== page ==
it gives anti-Nazi propaganda, talking, for example, of the "gruesome
barbarities of the Hitler regime." A German told me that the first
night after this station was first heard in Berlin, half the population
of the town knew about it. The station was said by the announcer
to be in Berlin, but it could not be traced.
It was thought that the transmitter was placed inside a car,
and the vehicle driven round the town; but when I listened here
in England, the signal strength seemed too constant for that to
be the case. After a time, the German authorities caused such severe
jamming that it became very difficult, almost impossible, to hear
this station. But it still broadcasts, and is now to be heard on
a wavelength of 23.8 meters. It remains a real mystery.
The Spanish trouble has added greatly to the war on the air.
First of all, Moscow transmitted more Spanish talks than formerly,
saying to, the Republicans, "We are with you with all our soul."
Then General Franco captured several broadcasting stations sharing
wavelengths with those still in government hands.
Bilbao and San Sebastian used to vie with one another, until
the capture of Bilbao when from the broadcasting station could be
heard the entry of the troops. Then General Franco increased the
power of the Salamanca station to unknown kilowatts and transmitted
on the same wavelength as Madrid.
Another feature of the struggle has been the entirely illegal
use of the amateur wavelengths on the 40-meter band for news and
propaganda. And within the last few months, one or two stations
have begun transmitting on the 20-meter band. Both sides do this.
They give propaganda in at least 4 languages, and both try to jam
each other. In addition, it is noticeable that the Spanish government
transmissions in German and Italian suffer more from jamming than
any others. Presumably, the German and Italian authorities are responsible
A strange happening in the Spanish war has been the transmissions
of a station calling itself "Radio Verdad," and broadcasting in
Spanish. (Verdad is Spanish for truth.) As they use several Italian
wavelengths on the medium band, I thought that either the Italians
were closing down their stations to allow the Spanish station to
broadcast its "truth" propaganda, or that the Italians were responsible
for the whole thing.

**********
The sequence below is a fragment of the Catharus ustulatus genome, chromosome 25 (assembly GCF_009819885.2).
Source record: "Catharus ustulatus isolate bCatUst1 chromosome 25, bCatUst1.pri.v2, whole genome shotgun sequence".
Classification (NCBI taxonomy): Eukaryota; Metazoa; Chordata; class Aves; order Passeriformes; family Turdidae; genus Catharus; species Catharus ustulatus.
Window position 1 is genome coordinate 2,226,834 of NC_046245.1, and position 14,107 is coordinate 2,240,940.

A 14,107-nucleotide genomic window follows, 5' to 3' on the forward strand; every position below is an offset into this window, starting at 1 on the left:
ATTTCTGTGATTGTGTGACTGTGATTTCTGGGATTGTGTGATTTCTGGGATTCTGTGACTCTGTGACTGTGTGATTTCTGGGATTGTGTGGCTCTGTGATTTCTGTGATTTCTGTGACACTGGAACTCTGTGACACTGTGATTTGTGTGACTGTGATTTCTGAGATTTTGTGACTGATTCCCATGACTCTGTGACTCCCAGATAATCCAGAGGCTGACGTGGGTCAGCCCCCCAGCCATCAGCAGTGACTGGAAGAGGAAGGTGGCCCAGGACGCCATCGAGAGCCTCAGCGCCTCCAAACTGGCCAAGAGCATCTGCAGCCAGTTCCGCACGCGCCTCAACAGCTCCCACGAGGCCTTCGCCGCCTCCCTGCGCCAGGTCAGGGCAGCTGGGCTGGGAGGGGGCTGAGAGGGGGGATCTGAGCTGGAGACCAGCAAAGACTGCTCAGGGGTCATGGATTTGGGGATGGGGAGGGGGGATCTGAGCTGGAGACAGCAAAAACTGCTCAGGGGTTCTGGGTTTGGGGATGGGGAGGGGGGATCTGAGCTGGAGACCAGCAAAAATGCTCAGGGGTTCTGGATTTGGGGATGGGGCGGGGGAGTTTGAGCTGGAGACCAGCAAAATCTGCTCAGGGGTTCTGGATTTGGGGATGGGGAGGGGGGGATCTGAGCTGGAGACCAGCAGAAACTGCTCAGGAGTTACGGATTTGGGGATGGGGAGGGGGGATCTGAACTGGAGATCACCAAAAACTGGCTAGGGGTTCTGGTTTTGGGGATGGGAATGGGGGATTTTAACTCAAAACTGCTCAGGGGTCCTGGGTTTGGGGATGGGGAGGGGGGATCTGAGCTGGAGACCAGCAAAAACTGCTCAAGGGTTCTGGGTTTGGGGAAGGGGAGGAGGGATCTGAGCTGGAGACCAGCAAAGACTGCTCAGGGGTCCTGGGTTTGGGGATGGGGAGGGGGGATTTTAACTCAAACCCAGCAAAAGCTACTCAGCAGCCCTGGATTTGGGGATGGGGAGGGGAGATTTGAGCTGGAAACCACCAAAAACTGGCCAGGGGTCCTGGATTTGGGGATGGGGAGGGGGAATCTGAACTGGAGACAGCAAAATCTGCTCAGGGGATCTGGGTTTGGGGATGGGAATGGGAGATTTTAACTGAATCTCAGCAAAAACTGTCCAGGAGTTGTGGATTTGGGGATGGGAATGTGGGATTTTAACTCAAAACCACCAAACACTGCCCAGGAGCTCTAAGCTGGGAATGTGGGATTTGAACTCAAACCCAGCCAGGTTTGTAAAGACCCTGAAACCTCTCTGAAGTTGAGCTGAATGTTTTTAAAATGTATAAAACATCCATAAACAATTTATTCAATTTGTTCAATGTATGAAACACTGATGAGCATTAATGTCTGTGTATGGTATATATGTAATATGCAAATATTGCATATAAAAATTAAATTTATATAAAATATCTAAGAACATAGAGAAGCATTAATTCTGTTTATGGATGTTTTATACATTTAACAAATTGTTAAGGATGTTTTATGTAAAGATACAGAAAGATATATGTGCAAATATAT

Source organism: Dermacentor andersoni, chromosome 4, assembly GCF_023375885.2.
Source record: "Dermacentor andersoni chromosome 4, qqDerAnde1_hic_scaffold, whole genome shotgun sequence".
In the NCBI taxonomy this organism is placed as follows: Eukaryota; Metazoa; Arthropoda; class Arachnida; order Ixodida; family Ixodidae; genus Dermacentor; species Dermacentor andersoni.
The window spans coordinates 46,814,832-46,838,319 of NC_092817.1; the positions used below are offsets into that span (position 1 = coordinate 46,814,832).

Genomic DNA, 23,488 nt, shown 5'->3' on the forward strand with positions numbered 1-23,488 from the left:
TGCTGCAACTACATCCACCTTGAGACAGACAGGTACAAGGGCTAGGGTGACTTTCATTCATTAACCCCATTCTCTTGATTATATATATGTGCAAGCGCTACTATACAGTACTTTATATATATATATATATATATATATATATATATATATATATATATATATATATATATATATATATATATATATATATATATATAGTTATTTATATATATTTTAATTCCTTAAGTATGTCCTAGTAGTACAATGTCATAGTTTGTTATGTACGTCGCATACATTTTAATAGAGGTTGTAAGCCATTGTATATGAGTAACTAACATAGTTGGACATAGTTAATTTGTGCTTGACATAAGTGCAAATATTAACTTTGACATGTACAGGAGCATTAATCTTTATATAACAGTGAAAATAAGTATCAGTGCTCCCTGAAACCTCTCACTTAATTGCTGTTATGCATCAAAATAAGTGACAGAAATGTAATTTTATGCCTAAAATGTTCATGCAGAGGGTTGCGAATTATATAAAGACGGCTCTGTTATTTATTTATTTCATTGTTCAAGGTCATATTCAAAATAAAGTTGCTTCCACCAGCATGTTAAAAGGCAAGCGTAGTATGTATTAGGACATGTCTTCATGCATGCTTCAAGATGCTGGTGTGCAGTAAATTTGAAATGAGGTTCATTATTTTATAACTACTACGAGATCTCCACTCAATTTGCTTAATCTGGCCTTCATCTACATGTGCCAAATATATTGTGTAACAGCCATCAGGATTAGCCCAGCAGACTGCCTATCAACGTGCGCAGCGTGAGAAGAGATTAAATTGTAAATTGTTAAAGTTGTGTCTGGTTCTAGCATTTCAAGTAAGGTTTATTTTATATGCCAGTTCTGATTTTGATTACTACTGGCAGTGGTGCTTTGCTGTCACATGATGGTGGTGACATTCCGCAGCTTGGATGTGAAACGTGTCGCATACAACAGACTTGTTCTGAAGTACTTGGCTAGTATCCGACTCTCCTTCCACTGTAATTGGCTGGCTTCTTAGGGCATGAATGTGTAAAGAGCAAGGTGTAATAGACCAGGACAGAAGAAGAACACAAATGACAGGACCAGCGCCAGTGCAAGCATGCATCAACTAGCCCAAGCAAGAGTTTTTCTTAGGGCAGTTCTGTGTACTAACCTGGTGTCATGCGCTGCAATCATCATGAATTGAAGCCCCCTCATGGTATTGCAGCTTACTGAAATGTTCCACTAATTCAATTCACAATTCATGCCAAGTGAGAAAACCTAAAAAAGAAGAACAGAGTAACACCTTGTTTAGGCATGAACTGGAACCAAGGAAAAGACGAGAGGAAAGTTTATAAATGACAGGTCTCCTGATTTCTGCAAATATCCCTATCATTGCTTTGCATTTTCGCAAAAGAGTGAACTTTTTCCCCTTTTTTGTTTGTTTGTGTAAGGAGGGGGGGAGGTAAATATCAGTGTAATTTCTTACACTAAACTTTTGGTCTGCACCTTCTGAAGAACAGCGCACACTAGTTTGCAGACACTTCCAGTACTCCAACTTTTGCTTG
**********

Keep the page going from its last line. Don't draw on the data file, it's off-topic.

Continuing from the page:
They give an address in Salamanca to which listeners are asked
to write. I wrote, but have had no answer. When listening to Rome
at 7 o'clock G.M.T., I heard the station sign off, and then the
carrier disappear, before Radio Verdad made its transmission. But
Radio Verdad's announcer has a slight Catalan accent, which shows
that he does not come from Salamanca. This made me suspicious. Then
a friend used directional antennas on the transmission, and Radio
Verdad was proved to be the Italians masquerading as Spaniards.
This is perhaps not very surprising, since I have seen it stated
that broadcasting in General Franco's territory is almost entirely
under Italian control. Oddly enough, the only Italian I know had
a job with the Italian broadcasting company in Rome, and then he
went to Salamanca, General Franco's headquarters.
Italian used to be the only major European language in which
the Russians never gave Communist propaganda. I wrote to Moscow
and asked them why; but, though they answered my letter, they refused
to answer this question. It has been suggested that a clause between
the two countries forbade the broadcasting of propaganda. In addition,
there was a rumor that Mussolini had so successfully jammed all
the Russian stations that they ceased their propaganda in Italian.
However, lately, Moscow has been giving propaganda in Italian -
just another radio mystery.
The Italian broadcasts from Rome and Bari in Arabic have raised
much protest over here in England. But in addition to those in Arabic,
there are others in Chinese and other Oriental languages. It is
these Arabic transmissions that have compelled the British Broadcasting
Corporation to broadcast in Arabic in order that Palestine should
have a source of radio news other than that from Italy.
And so the B.B.C. feels compelled to broadcast in foreign languages;
it began with Arabic early this year. When I first listened to these
broadcasts, I felt certain that there was a definite effort being
made to jam them. I could hear the chimes of Big Ben perfectly,
but the moment the Arabic announcement was made, it was overwhelmed
by interruption. Whether this interruption was successful in preventing
reception in the East, is another matter. Last night I listened
to the British transmissions in Spanish and Portuguese. The half-hour's
news bulletins came in uninterrupted,
(Radio-Craft feels that its readers will be particularly receptive
to this article, which contains first-hand information.)
Posted February 9, 2015